William H. “Bill” Hausdoerffer ’36, professor emeritus and former department chair of mathematics, former dean of men, TCNJ Athletic Hall of Fame member, Alumni Citation Award winner, and former Alumni Association Executive Board member, passed away from natural causes on February 5. He was 97 years old.
Hausdoerffer’s association with TCNJ as a student, alumnus, and faculty member stretched back nearly half of the institution’s existence. During that time, he took part in many of the College’s most significant events, attending nearly every Commencement from the 1940s until just a few years ago, participating in the College’s Centennial celebration in 1955, and lighting an Olympic-style cauldron to kick off the Sesquicentennial in 2004. His name adorns one of TCNJ’s newest buildings as well as a popular campus landmark, the Sundial, which he designed and donated.
As Peter Manetas, assistant vice president for development and alumni affairs, explained, Hausdoerffer’s “was a friendship that hundreds, if not thousands, shared.” News of his passing brought an outpouring of tributes.
“Bill was a true ‘renaissance’ man…a thoughtful mentor to students in their life outside of the classroom, and most importantly, a demanding and inspired professor of mathematics,” President R. Barbara Gitenstein said. “He will be missed.”
Professor Emeritus Siegfried Haenisch ’58, who first met Hausdoerffer as an undergraduate math student and later became his colleague and friend, explained that Hausdoerffer “was a great influence on the department.”
“He’s the gentleman who pushed for a requirement that all students, regardless of major, should take two courses in mathematics,” Haenisch said.
Professor Emeritus Leonard J. Tharney ’54, who also first met Hausdoerffer during his undergraduate days, described him as a “marvelous man…very human, very humble, very enlightening, and just a great friend to have.”
President Emeritus Clayton Brower echoed those sentiments, calling Hausdoerffer a “dear close personal friend,” while adding that he will “cherish” the many memories he has of the late professor.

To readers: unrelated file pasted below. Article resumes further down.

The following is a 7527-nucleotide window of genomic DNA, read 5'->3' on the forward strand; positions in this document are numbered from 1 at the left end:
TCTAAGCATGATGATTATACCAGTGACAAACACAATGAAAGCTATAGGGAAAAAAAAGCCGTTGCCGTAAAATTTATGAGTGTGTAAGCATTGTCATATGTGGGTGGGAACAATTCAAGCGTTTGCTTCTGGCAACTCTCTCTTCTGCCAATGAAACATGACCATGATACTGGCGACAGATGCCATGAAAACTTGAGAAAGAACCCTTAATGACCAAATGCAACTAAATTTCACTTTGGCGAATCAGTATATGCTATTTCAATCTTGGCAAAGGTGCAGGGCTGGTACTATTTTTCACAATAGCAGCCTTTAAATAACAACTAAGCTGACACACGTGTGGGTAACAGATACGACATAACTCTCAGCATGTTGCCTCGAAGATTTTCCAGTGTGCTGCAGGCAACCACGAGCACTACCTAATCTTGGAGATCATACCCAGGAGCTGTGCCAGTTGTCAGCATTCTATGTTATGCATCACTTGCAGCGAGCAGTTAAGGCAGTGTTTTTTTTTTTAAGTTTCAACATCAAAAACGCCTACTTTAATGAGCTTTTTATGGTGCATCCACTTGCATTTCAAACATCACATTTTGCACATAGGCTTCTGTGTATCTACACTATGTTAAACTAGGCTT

Hausdoerffer was born May 26, 1913, in Weehawkin, New Jersey. In 1932, he entered what was then known as New Jersey State Teachers College and State Normal School at Trenton, where he excelled academically and athletically.
After graduating with a BS in math, Hausdoerffer taught and coached in Plainfield, New Jersey, earning a master’s degree from Columbia University in 1939. Two years later, he returned to the College as a demonstration teacher at the Model School. He served in World War II, returning to campus after the war to teach physics, astronomy, and science.
In 1950, after earning his doctorate in mathematics education from Rutgers University, Hausdoerffer joined the College’s math department. He served as department chair from 1956 to 1975, and during his years on the faculty, also served as dean of men, assistant football coach, and adviser to a number of student organizations.
After retiring from teaching in 1979, Hausdoerffer remained an active and supportive alumnus. He served on the Alumni Association Executive Board from 1982 to 1988. In 1983, he was inducted into the College’s Athletic Hall of Fame. In 1986, he donated the solar clock that stands outside the Student Center. In 1997, Hausdoerffer was awarded the Alumni Citation Award, the premier award given by the College’s Alumni Association. In 2009, in recognition of his years of service to his alma mater, the College named one of the new student apartment buildings in his honor.
Hausdoerffer is survived by his wife of 72 years, Rosemary (Canning) Hausdoerffer ’52; his daughter-in-law, Judith Hausdoerffer; five grandchildren and their spouses, Laurie and Chris Carlisle, Tyson and Patricia Hausdoerffer, John and Karen Hausdoerffer, Stephanie and Abe Fischer, and Sarah and Kyle Anderson; and seven great-grandchildren, Courtney, Steven, and Lindsey Carlisle, Atalaya Hausdoerffer, Tyus Fischer, Judit Hausdoerffer, and Sidra Anderson.
Ed’s note: This article was adapted, with permission, from a Signal article written by Jamie L Primeau ’13.